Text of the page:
COUNTERPOINT: The Role of Stem Cell Transplantation in Mantle Cell Lymphoma

December 15, 2016
Leo I. Gordon, MD
Leo I. Gordon, MD

Volume 30, Issue 12

Management strategies for patients with mantle cell lymphoma continue to demonstrate pendulum-like swings between those appropriate for low-grade lymphoma, and those appropriate for very aggressive lymphoma.

The Pendulum Swings Again: Time to Reassess the Role of ASCT in First Complete Remission

Advances in Biology

More recent insights into mantle cell lymphoma biology and resultant clinical trials have advanced our understanding of this disease, and treatment outcomes have improved.[1,2] Further, newer agents such as bortezomib, lenalidomide, and ibrutinib, as well as a clearer picture of the molecular biology, have significantly changed our approach to management.[3-6]

Treatment Alternatives

High-dose therapy with transplant in first complete remission

Initial attempts at more aggressive immunochemotherapy with rituximab (R) and a regimen of cyclophosphamide, doxorubicin, vincristine, and prednisone (CHOP), or with purine analog–containing regimens, improved the response and time to treatment failure, but did not have an impact on overall survival.[7,8]

Therefore, in an effort to improve patient outcomes, over the last 2 decades, investigators in the United States and Europe have explored algorithms for intensified treatment, including high-dose chemotherapy followed by autologous stem cell rescue-a strategy that had proven to be effective in patients with diffuse large B-cell lymphoma. Most recently, a project by the European Mantle Cell Lymphoma Network and the Lymphoma Working Party of the European Society for Blood and Marrow Transplantation studying the role of autologous stem cell transplantation (ASCT) and allogeneic stem cell transplantation in mantle cell lymphoma reached consensus in support of ASCT as standard first-line consolidation therapy, but concluded that it should not be used before the patient has achieved a complete or partial response.[9]

However, because these regimens also incorporated rituximab and cytarabine, drugs that on their own resulted in improved outcomes in mantle cell lymphoma,[10] there are some limitations to interpretation of these phase II transplant trials.[11-14]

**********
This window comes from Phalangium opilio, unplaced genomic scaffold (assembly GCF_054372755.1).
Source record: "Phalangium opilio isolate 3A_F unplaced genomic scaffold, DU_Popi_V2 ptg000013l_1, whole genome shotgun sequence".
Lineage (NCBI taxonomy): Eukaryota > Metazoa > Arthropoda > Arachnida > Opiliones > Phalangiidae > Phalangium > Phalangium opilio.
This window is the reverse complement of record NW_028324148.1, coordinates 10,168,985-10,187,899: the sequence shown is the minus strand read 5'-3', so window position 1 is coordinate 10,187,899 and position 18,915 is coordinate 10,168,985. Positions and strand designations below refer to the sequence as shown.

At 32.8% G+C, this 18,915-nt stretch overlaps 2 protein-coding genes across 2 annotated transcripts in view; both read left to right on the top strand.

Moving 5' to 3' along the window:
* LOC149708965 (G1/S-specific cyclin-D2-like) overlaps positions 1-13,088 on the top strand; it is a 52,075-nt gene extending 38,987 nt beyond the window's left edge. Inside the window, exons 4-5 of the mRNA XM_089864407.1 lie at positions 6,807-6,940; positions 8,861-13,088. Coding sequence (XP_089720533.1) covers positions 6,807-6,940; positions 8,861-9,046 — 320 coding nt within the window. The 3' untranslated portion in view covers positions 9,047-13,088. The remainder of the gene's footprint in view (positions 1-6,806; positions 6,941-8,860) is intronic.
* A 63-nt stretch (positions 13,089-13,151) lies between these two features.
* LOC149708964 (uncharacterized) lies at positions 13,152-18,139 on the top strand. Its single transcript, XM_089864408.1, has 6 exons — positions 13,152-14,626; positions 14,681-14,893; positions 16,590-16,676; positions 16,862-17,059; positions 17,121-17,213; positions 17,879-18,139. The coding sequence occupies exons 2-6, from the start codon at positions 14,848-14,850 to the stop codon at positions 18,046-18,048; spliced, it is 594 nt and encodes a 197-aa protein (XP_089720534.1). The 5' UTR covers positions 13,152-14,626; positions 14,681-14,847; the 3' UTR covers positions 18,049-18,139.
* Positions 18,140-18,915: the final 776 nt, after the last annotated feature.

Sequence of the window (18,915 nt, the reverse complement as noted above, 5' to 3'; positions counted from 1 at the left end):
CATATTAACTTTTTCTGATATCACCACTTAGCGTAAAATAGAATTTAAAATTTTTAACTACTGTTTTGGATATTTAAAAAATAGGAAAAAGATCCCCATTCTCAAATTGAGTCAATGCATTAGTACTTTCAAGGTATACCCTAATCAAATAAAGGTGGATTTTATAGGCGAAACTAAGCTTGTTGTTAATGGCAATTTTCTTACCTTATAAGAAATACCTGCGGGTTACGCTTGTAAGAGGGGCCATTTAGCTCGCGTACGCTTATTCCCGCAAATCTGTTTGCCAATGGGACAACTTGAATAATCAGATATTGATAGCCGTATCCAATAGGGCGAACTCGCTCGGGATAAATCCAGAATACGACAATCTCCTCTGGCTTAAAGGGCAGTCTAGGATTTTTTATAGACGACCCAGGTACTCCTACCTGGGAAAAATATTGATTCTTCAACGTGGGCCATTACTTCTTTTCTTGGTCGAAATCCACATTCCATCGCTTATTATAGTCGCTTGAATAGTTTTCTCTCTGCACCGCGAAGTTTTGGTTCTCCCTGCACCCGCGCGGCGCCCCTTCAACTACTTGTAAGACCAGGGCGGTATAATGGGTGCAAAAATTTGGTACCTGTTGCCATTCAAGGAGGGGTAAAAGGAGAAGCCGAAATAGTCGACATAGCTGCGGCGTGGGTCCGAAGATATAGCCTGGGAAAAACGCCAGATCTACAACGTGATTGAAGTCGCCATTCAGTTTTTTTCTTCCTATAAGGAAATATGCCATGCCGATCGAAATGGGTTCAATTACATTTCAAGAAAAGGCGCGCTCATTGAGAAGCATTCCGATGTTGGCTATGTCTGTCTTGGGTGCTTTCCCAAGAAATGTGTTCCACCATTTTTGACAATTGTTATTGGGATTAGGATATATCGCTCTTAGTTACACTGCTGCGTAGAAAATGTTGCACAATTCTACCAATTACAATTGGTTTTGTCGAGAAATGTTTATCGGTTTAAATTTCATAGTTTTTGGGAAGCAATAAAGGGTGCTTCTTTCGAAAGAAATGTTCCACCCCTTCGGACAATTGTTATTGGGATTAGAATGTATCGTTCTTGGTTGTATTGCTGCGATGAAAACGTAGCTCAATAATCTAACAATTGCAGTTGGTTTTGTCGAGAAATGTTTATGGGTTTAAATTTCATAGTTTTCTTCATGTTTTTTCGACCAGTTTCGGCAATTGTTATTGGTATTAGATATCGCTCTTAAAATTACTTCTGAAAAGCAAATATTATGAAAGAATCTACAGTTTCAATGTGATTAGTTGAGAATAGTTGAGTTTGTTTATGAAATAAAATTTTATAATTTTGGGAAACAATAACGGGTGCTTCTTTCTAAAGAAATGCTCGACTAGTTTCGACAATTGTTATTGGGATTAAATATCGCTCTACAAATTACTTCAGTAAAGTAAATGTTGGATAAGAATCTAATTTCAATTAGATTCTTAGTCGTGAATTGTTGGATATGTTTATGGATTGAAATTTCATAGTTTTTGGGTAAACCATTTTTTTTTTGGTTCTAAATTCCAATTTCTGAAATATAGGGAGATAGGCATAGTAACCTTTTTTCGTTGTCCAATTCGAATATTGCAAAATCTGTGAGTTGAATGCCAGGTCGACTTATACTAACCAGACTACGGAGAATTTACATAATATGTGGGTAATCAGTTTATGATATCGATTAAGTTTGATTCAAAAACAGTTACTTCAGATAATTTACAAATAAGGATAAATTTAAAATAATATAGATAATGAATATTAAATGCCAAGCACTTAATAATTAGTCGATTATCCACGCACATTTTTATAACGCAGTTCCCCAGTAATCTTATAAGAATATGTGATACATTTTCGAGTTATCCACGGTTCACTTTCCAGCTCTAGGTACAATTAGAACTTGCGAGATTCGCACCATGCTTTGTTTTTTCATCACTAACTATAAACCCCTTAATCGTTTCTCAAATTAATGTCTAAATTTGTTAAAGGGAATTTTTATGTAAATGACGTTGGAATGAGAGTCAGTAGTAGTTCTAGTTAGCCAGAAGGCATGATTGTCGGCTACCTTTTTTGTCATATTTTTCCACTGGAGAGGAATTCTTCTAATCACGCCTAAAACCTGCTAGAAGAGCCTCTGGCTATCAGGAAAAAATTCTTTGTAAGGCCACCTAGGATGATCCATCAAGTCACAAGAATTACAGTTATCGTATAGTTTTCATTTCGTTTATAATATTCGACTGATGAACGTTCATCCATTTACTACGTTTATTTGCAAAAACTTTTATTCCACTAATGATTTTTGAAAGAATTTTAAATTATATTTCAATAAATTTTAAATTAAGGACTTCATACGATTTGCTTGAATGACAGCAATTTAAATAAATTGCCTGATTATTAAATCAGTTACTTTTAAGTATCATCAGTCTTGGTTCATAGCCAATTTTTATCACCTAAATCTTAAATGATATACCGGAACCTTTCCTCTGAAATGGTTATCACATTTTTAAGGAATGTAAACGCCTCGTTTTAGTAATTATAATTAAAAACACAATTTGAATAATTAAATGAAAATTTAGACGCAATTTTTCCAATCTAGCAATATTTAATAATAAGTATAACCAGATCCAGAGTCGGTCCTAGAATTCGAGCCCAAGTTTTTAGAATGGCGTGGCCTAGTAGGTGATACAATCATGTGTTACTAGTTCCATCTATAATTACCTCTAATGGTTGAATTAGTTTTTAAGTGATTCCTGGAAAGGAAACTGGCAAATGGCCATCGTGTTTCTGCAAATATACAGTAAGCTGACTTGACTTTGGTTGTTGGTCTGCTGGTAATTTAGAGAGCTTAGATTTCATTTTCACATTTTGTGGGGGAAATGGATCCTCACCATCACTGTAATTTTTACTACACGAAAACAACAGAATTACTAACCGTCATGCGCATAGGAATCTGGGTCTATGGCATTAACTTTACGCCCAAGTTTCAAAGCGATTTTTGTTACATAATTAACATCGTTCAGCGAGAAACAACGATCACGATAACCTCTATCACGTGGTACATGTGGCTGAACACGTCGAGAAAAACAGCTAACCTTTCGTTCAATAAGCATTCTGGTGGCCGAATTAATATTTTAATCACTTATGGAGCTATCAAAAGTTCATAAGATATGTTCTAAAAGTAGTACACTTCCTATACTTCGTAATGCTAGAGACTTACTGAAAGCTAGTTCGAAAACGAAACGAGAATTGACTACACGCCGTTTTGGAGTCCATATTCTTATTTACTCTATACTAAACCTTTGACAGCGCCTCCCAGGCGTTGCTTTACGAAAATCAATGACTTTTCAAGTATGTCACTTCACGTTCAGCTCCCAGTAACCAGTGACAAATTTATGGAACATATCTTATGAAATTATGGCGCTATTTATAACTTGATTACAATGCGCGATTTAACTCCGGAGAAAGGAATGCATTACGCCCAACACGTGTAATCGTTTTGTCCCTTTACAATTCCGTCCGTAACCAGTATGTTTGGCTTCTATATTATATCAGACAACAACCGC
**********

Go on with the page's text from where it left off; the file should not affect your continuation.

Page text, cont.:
Intensive chemotherapy: cytarabine and rituximab

Romaguera and colleagues at the MD Anderson Cancer Center published and then updated data in a single-institution study of 97 patients treated with rituximab plus hyperfractionated cyclophosphamide, vincristine, doxorubicin, and dexamethasone (R-hyper-CVAD) without transplant.[15,16] The initial analysis in the nontransplanted patients indicated that with a median follow-up of 40 months, the 3-year failure-free survival (FFS) and overall survival (OS) rates were 64% and 82%, respectively, with no plateau in the survival curves. For patients < 65 years of age, the 3-year FFS rate was 73%.[15] At 10 years (median, 8 years), the median OS for all patients was not reached, and median time to failure (TTF) was 4.6 years.[16] For patients < 65 years old, the median TTF was 5.9 years. Patients > 65 years old, who are generally not considered good candidates for transplant, did not do as well.[17] In the pre-rituximab era, the MD Anderson group also looked at 45 patients who had been treated with hyper-CVAD (without rituximab) followed by ASCT. Of these patients, 25 had no prior therapy, and this group had an OS rate of 92% at 3 years and an event-free survival (EFS) rate of 72%, while the 20 previously treated patients had OS and EFS rates of 25% and 17%, respectively.[18]

In a retrospective analysis from the National Comprehensive Cancer Network, LaCasce et al found that the outcomes were identical for patients treated with R-hyper-CVAD with vs without transplant, and only patients treated with R-CHOP appeared to benefit from transplant.[19]

In 1996, at the dawn of the rituximab era, to address the issue of the role of transplant in first remission, the European Mantle Cell Lymphoma Network initiated a randomized trial of CHOP (without rituximab or cytarabine) followed by either interferon maintenance or myeloablative radiochemotherapy (high-dose cyclophosphamide + 12-Gy total body irradiation) and ASCT. This remains the only trial to compare transplant vs no transplant in patients with mantle cell lymphoma in first complete remission, and it was completed before clinical use of cytarabine or maintenance therapy with rituximab was widespread. Patients in the transplant group had longer durations of progression-free survival, but at first analysis there was no difference in OS outcomes between the groups.[8]